For three weeks I have researched recommender systems by using many websites. I am very surprised to see that a lot of documents, sites and videos are available to know how recommender systems work and what current topics are in order to improve them. I especially focus on video lectures by Xavier Amatriain, working for Netflix as a Research/Engineering Director. He covered from basic methodologies of recommender system to the latest methods to achieve business objectives. It is strongly recommended to see them if you are interested in recommender systems. When technical terms in the video lectures are difficult to understand, I suggest you to look at MOOCs by Dr.Andrew Ng at Stanford university in advance. It enables you to understand the technicalities of machine learning with ease because it provides broad knowledge of machine learning as I said before.
In my thought, there are two major methods to calculate ratings for recommendations. One is matrix factorization and the other is neural network, even though a lot of other methods can be used in recommender engines. The object of this project is to develop the model of recommender engine so that beginners for data analysis can develop the recommender engine by themselves. Therefore neural network is out of my scope as it is too complex for beginners. Matrix factorization must be good for learning to develop the models in recommender systems. So I decided to focus on the method of matrix factorization in this project.
In my view, key points of modeling based on matrix factorization as follows
1. How are customers’ preferences represented in the models?
Someone like sweet things and someone do not. Someone like love stories and someone do not. Someone like rock ‘n’ roll and someone do not. So customers’ preferences look like vectors of the level of each preference. It is reasonable and easy to understand even for beginners. Why don’t you make a vector of your preferences for your favorite items?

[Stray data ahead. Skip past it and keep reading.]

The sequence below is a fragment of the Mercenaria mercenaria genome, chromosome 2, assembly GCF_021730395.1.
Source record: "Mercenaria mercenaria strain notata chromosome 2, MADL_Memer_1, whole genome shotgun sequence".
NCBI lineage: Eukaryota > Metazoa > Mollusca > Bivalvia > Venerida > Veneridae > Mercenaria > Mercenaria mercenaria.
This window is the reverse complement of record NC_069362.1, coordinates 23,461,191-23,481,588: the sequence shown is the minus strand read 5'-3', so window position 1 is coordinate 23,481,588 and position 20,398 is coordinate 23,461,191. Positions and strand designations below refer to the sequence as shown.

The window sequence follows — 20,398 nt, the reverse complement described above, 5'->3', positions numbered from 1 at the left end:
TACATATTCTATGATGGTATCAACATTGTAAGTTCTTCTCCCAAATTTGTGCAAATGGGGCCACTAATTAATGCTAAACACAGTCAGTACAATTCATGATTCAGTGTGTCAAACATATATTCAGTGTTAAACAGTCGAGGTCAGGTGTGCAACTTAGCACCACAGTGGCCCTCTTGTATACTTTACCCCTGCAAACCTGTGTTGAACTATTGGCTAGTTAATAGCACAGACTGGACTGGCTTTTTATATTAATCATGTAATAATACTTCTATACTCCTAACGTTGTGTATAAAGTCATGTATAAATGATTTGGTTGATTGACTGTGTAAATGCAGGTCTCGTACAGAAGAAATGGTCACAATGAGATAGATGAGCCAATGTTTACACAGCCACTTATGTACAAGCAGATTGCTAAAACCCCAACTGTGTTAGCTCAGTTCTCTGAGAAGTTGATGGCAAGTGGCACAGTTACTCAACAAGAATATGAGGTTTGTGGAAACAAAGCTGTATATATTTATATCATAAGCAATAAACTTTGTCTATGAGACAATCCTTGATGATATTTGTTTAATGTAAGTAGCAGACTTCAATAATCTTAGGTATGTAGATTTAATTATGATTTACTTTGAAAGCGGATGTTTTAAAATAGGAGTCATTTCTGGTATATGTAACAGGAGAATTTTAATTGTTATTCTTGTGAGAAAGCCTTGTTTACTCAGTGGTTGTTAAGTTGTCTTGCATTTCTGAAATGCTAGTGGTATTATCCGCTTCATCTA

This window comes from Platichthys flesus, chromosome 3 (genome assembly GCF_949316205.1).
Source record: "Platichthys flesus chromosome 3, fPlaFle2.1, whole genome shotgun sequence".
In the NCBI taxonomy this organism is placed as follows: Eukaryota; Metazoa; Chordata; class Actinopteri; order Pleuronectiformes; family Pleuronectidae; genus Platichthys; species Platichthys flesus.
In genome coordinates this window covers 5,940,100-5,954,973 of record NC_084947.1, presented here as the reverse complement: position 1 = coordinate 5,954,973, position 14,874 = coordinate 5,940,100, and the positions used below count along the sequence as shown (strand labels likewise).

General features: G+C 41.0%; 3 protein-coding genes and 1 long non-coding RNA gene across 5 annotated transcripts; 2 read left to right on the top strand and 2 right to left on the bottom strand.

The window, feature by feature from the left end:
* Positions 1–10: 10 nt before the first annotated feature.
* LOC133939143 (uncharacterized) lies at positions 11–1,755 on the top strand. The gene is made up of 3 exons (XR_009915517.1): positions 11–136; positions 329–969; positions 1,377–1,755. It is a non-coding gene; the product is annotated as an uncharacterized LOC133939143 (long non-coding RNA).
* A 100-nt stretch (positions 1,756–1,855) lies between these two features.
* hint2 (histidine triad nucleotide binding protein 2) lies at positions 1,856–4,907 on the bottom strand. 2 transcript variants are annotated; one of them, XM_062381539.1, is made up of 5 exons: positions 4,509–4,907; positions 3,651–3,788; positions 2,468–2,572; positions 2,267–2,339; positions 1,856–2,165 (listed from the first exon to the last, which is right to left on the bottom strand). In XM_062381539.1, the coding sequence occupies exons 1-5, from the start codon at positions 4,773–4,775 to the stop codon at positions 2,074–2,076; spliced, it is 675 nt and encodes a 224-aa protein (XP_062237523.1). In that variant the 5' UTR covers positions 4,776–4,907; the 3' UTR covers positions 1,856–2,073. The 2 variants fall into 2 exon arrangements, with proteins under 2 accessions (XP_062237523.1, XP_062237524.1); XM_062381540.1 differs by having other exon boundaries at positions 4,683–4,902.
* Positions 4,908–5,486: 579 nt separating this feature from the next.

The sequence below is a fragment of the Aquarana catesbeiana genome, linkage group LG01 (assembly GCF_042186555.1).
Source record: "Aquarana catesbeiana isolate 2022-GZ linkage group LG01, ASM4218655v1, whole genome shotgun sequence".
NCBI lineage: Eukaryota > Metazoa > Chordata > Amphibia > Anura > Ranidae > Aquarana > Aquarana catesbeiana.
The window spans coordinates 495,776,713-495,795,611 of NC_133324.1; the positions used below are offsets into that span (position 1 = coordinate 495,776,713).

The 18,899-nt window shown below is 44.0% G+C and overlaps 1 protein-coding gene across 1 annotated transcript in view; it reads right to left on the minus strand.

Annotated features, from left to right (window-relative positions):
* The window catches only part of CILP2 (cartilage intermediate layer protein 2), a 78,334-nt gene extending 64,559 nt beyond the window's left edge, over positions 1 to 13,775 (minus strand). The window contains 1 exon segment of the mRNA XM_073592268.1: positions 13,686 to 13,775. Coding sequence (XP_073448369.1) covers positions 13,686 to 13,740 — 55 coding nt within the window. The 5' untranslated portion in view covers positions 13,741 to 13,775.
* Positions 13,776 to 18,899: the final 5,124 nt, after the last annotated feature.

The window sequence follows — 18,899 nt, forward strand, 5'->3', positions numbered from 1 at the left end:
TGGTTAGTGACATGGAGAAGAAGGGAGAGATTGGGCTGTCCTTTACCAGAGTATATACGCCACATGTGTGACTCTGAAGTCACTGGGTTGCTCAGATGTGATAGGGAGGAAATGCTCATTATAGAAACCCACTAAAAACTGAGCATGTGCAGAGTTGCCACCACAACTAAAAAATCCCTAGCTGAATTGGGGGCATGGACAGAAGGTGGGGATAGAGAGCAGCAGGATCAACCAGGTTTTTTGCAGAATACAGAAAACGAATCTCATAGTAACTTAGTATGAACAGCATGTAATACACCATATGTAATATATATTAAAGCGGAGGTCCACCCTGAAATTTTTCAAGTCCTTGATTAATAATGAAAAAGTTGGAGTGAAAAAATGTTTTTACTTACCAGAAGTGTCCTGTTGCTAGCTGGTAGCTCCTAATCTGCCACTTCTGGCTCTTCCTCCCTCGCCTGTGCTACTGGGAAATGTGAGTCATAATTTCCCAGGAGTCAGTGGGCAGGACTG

2. How are items’ features represented in the models?
It may take time to prepare the features for each item. The features of each item should be in line with customers’ preference as we discussed above. So whether it is sweet or not? Whether it is a love story or not? Whether it is rock ‘n’ roll or not? Items’ features also look like vectors as customers’ preferences do. It is easy to understand, too.
3. How can we match between customers’ preferences and items’ features?
It is reasonable to make metrics by using products between customers’ preferences and items’ features. If the customers’ preference has higher score and the items’ feature which is corresponding to the preference, also has a higher score, products between the preference and the feature is also higher as each of them is higher. It means that this higher score of the product enables us to recommend this item to this customer because this item has features which the customer likes. It makes sense!
If you need more details of matrix factorization, this paper is recommended to read. It explains how the model work in recommender systems. Going forward, I would like to develop a prototype model of recommender engine with R language so that beginners understand how the models work on recommender systems.
For your information, Coursera will provide the course of “Mining Massive Datasets” by Jure Leskovec, Anand Rajaraman and Jeff Ullman at Stanford University. It will start at 29th Sep 2014 and cover recommender systems. Do not miss it!